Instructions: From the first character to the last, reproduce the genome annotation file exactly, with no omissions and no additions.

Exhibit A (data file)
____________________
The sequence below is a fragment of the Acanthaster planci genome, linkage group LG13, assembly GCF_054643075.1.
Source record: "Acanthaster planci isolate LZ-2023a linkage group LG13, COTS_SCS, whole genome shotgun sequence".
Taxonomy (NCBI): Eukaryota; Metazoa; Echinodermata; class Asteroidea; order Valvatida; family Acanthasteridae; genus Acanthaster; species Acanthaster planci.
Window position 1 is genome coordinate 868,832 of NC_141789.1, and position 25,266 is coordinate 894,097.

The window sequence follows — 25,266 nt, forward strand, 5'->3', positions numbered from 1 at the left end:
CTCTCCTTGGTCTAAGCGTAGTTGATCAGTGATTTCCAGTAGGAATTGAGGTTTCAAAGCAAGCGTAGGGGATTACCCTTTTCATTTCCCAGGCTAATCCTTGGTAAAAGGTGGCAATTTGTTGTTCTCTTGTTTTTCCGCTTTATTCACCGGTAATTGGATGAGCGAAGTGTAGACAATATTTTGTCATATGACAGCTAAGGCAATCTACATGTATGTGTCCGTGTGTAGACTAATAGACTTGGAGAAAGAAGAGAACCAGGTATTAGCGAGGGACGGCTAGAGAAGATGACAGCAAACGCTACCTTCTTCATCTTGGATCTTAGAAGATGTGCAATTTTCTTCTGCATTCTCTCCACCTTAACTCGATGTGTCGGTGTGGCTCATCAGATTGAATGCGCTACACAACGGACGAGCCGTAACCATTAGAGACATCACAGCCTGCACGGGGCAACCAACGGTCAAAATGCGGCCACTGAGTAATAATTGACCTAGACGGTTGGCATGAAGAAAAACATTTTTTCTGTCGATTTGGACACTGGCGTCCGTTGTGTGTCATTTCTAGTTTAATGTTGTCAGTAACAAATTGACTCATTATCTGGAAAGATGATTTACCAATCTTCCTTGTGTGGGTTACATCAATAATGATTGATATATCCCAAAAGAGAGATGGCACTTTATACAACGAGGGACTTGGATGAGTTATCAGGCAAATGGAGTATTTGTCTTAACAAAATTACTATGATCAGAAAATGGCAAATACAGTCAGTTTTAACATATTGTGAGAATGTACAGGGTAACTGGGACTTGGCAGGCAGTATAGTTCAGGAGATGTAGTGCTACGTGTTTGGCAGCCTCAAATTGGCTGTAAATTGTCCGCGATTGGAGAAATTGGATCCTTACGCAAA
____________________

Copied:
The sequence below is a fragment of the Acanthaster planci genome, linkage group LG13, assembly GCF_054643075.1.
Source record: "Acanthaster planci isolate LZ-2023a linkage group LG13, COTS_SCS, whole genome shotgun sequence".
Taxonomy (NCBI): Eukaryota; Metazoa; Echinodermata; class Asteroidea; order Valvatida; family Acanthasteridae; genus Acanthaster; species Acanthaster planci.
Window position 1 is genome coordinate 868,832 of NC_141789.1, and position 25,266 is coordinate 894,097.

The window sequence follows — 25,266 nt, forward strand, 5'->3', positions numbered from 1 at the left end:
CTCTCCTTGGTCTAAGCGTAGTTGATCAGTGATTTCCAGTAGGAATTGAGGTTTCAAAGCAAGCGTAGGGGATTACCCTTTTCATTTCCCAGGCTAATCCTTGGTAAAAGGTGGCAATTTGTTGTTCTCTTGTTTTTCCGCTTTATTCACCGGTAATTGGATGAGCGAAGTGTAGACAATATTTTGTCATATGACAGCTAAGGCAATCTACATGTATGTGTCCGTGTGTAGACTAATAGACTTGGAGAAAGAAGAGAACCAGGTATTAGCGAGGGACGGCTAGAGAAGATGACAGCAAACGCTACCTTCTTCATCTTGGATCTTAGAAGATGTGCAATTTTCTTCTGCATTCTCTCCACCTTAACTCGATGTGTCGGTGTGGCTCATCAGATTGAATGCGCTACACAACGGACGAGCCGTAACCATTAGAGACATCACAGCCTGCACGGGGCAACCAACGGTCAAAATGCGGCCACTGAGTAATAATTGACCTAGACGGTTGGCATGAAGAAAAACATTTTTTCTGTCGATTTGGACACTGGCGTCCGTTGTGTGTCATTTCTAGTTTAATGTTGTCAGTAACAAATTGACTCATTATCTGGAAAGATGATTTACCAATCTTCCTTGTGTGGGTTACATCAATAATGATTGATATATCCCAAAAGAGAGATGGCACTTTATACAACGAGGGACTTGGATGAGTTATCAGGCAAATGGAGTATTTGTCTTAACAAAATTACTATGATCAGAAAATGGCAAATACAGTCAGTTTTAACATATTGTGAGAATGTACAGGGTAACTGGGACTTGGCAGGCAGTATAGTTCAGGAGATGTAGTGCTACGTGTTTGGCAGCCTCAAATTGGCTGTAAATTGTCCGCGATTGGAGAAATTGGATCCTTACGCAAA